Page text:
In Jakarta, an archaeologist races against time to preserve the city’s 400-year-old fortified walls

Asia

JAKARTA: When archaeologist Candrian Attahiyat heard that the Jakarta city government was planning to widen the flood-prone Ciliwung River last year, he was immediately alarmed.

Part of the river cuts through Jakarta’s heritage area and the normalisation project would see the capital’s main waterway broadened by up to 15m, threatening the few remaining sections of the 400-year-old perimeter walls built by the Dutch East India Company.

Only less than 500m of the 4.6km fortified walls still stand today.  

While some sections are well preserved, others are left in varying stages of decay, overrun with trees and vegetation.

In one area, the walls are sinking into the subsiding ground below with more than two-thirds of their 8m body now sitting below sea level. Jakarta has one of the worst subsidence rates in the world due to over-extraction of groundwater.   

But the walls’ biggest threat is modern development. Throughout their history, huge parts of the walls have been dismantled to make way for houses, buildings, streets, railways and toll roads.

Mr Attahiyat and other archaeologists are racing against time to have the walls declared as conservation sites.

“Right now, we are able to keep various development projects from damaging the walls. But we need the heritage site status because future administrations might not be so attentive about the walls’ presence,” the 62-year-old archaeologist told CNA.

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Indonesian archaeologist Candrian Attahiyat standing on top of a section of the 17th century fortified walls in Jakarta. Only 500m of the 4.6km walls still stand today. (Photo: Nivell Rayda)  

But even after more than a year of advocating for the walls’ heritage status, they still have not succeeded and the plan to have the Ciliwung River widened has been merely postponed but not repealed.

Meanwhile, Mr Attahiyat would soon end his tenure as one of Jakarta governor Anies Baswedan’s advisers on cultural preservation, a position which had provided him leverage in the mission to keep the walls intact.

STEEPED IN HISTORY

The walls represented a time when Jakarta, or Batavia as it was known at the time, was a small seaside town no bigger than 1.3 sq km.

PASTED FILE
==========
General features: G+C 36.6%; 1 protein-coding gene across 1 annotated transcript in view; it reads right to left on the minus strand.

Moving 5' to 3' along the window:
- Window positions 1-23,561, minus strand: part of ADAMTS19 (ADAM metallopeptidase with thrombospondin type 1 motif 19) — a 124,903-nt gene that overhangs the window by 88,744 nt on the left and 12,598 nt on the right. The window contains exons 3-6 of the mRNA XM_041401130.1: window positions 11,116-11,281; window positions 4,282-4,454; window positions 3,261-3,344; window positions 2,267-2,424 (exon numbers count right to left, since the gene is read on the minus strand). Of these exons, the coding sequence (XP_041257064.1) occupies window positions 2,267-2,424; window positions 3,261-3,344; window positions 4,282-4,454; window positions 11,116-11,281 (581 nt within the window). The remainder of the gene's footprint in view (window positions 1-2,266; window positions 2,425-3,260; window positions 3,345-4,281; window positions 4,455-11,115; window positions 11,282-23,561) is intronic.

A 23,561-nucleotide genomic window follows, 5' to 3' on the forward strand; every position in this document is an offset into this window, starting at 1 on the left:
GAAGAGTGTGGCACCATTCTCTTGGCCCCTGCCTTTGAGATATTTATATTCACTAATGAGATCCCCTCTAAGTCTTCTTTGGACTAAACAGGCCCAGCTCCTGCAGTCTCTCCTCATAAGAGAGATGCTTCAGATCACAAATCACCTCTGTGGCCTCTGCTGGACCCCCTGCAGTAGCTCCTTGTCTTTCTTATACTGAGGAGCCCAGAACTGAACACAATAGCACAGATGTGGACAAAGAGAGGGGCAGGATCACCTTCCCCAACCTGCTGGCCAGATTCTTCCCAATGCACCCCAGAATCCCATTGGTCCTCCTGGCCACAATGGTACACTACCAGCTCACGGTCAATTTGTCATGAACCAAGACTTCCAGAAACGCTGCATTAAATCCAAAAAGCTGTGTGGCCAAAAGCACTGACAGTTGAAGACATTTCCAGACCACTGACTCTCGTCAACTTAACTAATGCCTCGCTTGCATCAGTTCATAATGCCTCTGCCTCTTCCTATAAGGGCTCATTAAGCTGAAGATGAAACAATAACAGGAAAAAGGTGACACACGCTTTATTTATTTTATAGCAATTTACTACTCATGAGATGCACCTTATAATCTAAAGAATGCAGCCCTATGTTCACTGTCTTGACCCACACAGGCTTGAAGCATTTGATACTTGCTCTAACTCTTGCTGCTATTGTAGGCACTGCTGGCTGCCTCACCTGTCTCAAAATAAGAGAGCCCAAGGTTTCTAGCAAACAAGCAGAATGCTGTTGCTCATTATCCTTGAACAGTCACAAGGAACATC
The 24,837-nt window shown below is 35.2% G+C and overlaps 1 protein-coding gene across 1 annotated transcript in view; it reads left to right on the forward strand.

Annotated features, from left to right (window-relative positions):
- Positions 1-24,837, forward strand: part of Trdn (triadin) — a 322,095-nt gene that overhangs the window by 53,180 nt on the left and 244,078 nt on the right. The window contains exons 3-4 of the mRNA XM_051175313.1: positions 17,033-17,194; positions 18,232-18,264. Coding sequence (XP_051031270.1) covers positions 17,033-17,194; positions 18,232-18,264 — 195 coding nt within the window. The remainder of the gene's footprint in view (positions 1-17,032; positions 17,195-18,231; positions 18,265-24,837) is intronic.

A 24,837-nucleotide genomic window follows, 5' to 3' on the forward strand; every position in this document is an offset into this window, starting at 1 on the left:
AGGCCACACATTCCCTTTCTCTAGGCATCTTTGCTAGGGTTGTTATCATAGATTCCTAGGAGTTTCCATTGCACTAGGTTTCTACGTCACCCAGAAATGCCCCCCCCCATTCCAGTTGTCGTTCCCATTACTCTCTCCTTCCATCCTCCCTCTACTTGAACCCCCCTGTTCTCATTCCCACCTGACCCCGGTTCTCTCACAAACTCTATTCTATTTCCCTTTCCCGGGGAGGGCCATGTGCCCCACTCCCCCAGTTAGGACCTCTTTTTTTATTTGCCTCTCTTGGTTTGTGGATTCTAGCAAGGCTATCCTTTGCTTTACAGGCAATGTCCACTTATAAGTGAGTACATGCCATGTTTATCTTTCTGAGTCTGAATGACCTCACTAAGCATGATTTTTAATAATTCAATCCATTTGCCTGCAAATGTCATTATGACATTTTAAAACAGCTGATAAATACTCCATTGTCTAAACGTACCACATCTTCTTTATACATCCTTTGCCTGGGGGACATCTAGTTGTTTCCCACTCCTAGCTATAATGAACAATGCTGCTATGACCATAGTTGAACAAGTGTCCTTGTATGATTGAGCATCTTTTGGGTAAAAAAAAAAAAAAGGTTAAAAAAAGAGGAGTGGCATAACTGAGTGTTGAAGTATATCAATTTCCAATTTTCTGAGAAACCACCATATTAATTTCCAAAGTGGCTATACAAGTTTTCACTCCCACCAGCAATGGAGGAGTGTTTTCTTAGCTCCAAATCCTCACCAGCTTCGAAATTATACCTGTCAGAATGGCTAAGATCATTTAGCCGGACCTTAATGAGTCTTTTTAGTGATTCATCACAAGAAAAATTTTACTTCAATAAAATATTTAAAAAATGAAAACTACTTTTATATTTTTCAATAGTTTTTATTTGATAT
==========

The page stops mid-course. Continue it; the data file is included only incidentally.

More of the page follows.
The Dutch East India Company intended Batavia to be its regional headquarters, complete with houses, buildings, facilities and city planning modelled after those found in the Netherlands.

After a series of confrontations with the locals and attacks from neighbouring kingdoms, the company decided to build defensive walls in 1620 to protect itself. The walls were completed in 1650.

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Indonesian archaeologist Candrian Attahiyat standing in front of an enlarged copy of a 17th century map of Batavia, now known as Jakarta. (Photo: Nivell Rayda)   

The company wanted Batavia to be occupied exclusively by Europeans and selected Arab and Chinese merchants. Meanwhile the local population were evicted and made to live outside of the walls in poor living condition.

The only indigenous people allowed inside the walls were slaves, mercenaries and those facing execution.

“The town was very exclusive and very segregated. Trespassers would be severely punished. In fact, the indigenous people would get shot for even approaching the walls,” Mr Attahiyat said.

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“The walls served as a reminder of how the city came to be. An edifice of the struggle of the indigenous people living outside of the walls. A reminder of what life was like back then. They are a part of our history which need to be preserved for future generations.”

The walls stand about 6m to 8m tall. Their thickness ranged between 1.5m and 1.8m, complete with footpaths to allow heavily armed guards to patrol the perimeter. A system of moats and ditches was dug around the walls for extra protection.

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Archaeologist Candrian Attahiyat walking on the remnants of a stretch of the 17th century fortified wall protecting Batavia, now known as Jakarta. (Photo: Nivell Rayda)  

The fortified walls were linked to a total of 27 bastions equipped with cannons, strategically placed to keep enemies at bay as well as to protect the entrances into the city. Only two of the bastions remain today.

The fortification subsequently became obsolete in the beginning of the 19th century.

Batavia, with its Dutch-style architecture and city planning, proved to be unsuited for Indonesia’s tropical climate and weather. The town was often flooded since its canals and drainage system were not designed to handle torrential rains during the archipelago’s rainy season.

By 1790, Old Batavia was virtually abandoned by its European inhabitants who moved into the suburbs to build villas with large front lawns and porches.

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Meanwhile, the Dutch government took over control of the archipelago after the Dutch East India Company became entangled in financial woes. The company eventually ceased operation at the end of 1799.

The new ruler was not interested in keeping Batavia as a small segregated town and wanted a thriving colonial capital.